Australian wine exports to the USA are slowing. The dollar is strong, the competition is stronger and our product just isn’t good enough to keep hold. So surplus wine is flooding the local market.
You might have been told that in order to remedy this situation you need to improve marketing in the USA. You might have been advised on how to market Australian wine to millennials and on how to increase the perception of your premium product?
Why do US wine consumers assume Australian wines are always high alcohol, semi-sweet, bowl-you-over labelled with cartoons? Because below-par wines are all that’s available on US shelves. It’s like Australian consumer judging the entire US wine industry on the Beringer White Zinfandel for $6 at your local Dan Murphy’s.
So without gloss or optimism here is a Californian report of the state of Australian wine in the US market;
Everyone’s favourite Left Handed shiraz. A floor stack discount embarrassing the community of McLaren Vale wine producers. (Bottle Barn in Santa Rosa, California)
Alice White pinot noir “Juicy and fruit-forward with a silky texture, bright cherry and plum flavors, and a soft, lingering finish with hints of toasted oak spice.” Sounds delicious. At $2.97, down from $6.99 this 750mL bottle is cheaper than a takeaway flat white. I am left wondering who benefits from this product.
Here’s the brand we all love to hate [yellow tail]. Bless it’s cotton socks for doing so well and exporting 80% of their turps. Casella has done a great job putting ‘South Eastern Australian’ fruit into the glasses of wine-drinkers worldwide. It carved the way so that others might follow. Unfortunately, at prices this low, it only wedges open the market at the goon-in-glass level of production. That’s a Magnum Fail.
These 1.5L bottles were spotted for $9.99 at CVS Drug Store in Healdsburg and (between magnums of Soave and Sake) for $10.99 at Whole Foods Market, Coddingtown Mall, CA.
The Whole Foods Australian shiraz trifecta? In 750mL bottles; there is [yellow tail] $5.49, Trackers Crossing $6.99 and The Stump Jump at $9.99. This (generally) high quality supermarket chain is not doing any justice to Brand Australia.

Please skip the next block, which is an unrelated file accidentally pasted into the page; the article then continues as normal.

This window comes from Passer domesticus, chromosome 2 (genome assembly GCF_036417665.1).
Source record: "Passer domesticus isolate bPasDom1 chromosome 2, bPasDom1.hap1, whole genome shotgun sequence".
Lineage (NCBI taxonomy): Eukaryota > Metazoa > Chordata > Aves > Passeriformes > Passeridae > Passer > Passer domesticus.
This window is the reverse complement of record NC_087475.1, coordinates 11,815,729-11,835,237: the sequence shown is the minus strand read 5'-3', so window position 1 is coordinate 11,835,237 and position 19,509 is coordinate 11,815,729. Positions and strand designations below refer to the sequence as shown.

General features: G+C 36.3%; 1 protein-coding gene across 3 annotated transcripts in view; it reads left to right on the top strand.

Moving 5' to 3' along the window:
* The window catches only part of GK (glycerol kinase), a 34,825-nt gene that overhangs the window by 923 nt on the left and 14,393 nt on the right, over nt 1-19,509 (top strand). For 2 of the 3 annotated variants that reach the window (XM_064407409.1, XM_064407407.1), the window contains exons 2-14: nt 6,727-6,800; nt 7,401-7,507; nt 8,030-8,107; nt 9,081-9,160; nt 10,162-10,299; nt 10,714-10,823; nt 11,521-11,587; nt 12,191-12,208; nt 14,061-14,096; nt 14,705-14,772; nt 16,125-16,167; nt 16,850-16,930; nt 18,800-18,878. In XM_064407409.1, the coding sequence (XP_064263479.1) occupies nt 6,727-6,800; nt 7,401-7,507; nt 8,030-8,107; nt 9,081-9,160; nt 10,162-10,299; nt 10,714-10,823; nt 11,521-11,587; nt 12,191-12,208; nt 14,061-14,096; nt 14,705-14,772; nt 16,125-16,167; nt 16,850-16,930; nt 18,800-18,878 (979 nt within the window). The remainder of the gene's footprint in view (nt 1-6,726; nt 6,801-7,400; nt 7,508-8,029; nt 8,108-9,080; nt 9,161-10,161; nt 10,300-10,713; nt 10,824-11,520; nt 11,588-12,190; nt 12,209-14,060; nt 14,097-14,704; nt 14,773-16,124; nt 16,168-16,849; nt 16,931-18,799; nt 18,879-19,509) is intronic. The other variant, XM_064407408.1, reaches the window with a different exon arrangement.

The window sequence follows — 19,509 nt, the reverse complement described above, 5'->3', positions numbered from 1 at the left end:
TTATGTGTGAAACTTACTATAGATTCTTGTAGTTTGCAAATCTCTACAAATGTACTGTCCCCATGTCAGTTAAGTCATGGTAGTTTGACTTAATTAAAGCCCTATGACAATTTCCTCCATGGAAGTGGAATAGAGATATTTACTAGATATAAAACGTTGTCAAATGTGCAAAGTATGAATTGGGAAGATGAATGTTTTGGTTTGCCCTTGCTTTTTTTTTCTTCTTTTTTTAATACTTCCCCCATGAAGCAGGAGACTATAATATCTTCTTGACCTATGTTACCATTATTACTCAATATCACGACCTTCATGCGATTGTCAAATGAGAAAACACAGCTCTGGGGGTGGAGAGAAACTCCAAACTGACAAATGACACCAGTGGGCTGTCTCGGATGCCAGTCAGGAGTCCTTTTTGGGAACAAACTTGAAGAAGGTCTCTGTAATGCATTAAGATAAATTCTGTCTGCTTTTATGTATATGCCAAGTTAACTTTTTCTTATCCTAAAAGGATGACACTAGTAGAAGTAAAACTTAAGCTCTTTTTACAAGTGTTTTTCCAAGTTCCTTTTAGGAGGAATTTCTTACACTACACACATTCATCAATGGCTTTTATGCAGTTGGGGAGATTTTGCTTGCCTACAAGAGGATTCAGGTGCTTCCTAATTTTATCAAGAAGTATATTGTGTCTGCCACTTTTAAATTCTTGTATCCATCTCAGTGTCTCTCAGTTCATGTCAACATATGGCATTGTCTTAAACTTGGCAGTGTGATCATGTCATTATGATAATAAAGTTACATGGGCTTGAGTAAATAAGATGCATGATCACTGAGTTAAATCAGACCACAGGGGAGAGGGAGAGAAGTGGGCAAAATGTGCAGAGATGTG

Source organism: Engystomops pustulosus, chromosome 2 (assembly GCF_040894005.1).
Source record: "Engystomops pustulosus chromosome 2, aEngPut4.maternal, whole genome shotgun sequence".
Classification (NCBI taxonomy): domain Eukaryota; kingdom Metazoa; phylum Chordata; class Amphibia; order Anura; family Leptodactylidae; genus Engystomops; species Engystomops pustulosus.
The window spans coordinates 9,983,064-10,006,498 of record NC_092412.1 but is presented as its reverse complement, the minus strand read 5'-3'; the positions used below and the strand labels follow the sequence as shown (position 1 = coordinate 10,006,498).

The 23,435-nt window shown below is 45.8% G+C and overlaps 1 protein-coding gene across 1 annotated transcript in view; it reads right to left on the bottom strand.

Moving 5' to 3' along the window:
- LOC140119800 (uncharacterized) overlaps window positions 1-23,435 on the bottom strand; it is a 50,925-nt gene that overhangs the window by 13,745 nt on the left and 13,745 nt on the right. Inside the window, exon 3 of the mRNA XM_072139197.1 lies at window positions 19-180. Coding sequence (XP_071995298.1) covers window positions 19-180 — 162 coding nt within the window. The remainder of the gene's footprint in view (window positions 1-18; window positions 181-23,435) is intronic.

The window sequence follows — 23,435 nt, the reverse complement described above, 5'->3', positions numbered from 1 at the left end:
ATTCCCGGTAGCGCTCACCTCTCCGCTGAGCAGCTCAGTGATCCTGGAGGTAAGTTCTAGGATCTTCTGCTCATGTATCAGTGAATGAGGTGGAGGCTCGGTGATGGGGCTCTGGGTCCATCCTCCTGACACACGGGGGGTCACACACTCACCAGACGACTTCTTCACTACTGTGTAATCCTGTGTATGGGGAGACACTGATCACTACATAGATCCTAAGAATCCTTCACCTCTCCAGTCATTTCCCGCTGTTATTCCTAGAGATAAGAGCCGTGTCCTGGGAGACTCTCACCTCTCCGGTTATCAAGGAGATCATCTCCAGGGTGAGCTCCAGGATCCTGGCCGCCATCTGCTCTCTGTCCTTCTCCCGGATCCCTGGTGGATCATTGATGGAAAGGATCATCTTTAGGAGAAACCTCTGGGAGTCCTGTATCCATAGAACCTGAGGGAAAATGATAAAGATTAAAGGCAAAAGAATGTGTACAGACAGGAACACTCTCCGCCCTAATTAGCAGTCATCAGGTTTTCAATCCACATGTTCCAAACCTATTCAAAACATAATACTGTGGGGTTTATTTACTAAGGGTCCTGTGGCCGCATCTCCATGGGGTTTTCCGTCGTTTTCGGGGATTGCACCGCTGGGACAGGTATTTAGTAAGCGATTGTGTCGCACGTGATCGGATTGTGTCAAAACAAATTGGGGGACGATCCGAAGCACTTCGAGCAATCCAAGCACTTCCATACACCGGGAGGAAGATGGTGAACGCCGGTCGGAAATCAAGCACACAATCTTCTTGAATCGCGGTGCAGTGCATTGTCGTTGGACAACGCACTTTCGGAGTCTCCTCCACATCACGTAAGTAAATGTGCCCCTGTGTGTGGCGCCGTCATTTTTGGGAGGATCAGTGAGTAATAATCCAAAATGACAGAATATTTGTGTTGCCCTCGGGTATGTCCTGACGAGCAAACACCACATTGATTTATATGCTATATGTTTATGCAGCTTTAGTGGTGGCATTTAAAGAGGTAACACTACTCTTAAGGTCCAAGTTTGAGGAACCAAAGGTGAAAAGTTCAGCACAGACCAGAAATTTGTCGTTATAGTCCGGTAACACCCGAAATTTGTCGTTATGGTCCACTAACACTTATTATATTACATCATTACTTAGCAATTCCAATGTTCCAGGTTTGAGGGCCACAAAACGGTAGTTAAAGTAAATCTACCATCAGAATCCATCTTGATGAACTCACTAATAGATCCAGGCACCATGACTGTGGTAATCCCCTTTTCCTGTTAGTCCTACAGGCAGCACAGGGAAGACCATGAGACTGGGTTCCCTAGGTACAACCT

For those attempting to market wine to some young punk millenials; take one badass word, like ‘witchcraft’ and then make it even more badass by using the spanish translation (Brujeria). Put a zany label on and you have another great wine blended from the finest (I’m sure that’s what it says somewhere in the fine print) grapes grown in South Eastern Australia. Reportedly the Misfits Productions reject all convention, “doing whatever it takes to make the best product possible“. Accordingly, these ‘wine souls’ keep their 66% Shiraz, 17% Cab, 11% Grenache, and 8% Tempranillo separate before blending to bottle.
I give a Big Woop Red Wine that Australian producers are represented by a $15.99 one litre lab blend. Adding insult to injury is the Boarding Pass shiraz sporting the gaudiest packaging ever exported. How are unique Australian wine growers going to get a foothold in a market filled with blended bulk wine sold at 4 times the price? (Whole Foods)
For the record, I am not taking aim at the Australian wine industry. I am Australian. I grew up on Weetbix, Vegemite sandwiches and classic Australian shiraz. I think semillon might just be my favourite grape and I get confused when riesling doesn’t have a fusel component. I am entirely optimistic that as an industry we are finding new ways to express ourselves, and our land. But it breaks my heart to see our national diversity represented in any market the way it is here on shelves in the USA.
I want to see Margaret River Cabernet, Tasmanian sparkling wine and Canberra District Riesling. I want to continue to see local US winemakers surprised (impressed) at pinot noir from Whitlands, confused (impressed) by old cabernet from the Hunter Valley and to embrace the unique flavours of really old riesling from the Clare Valley.
I don’t want to see cheap wine by chimps or dogs or native animals anymore.
Enough is enough.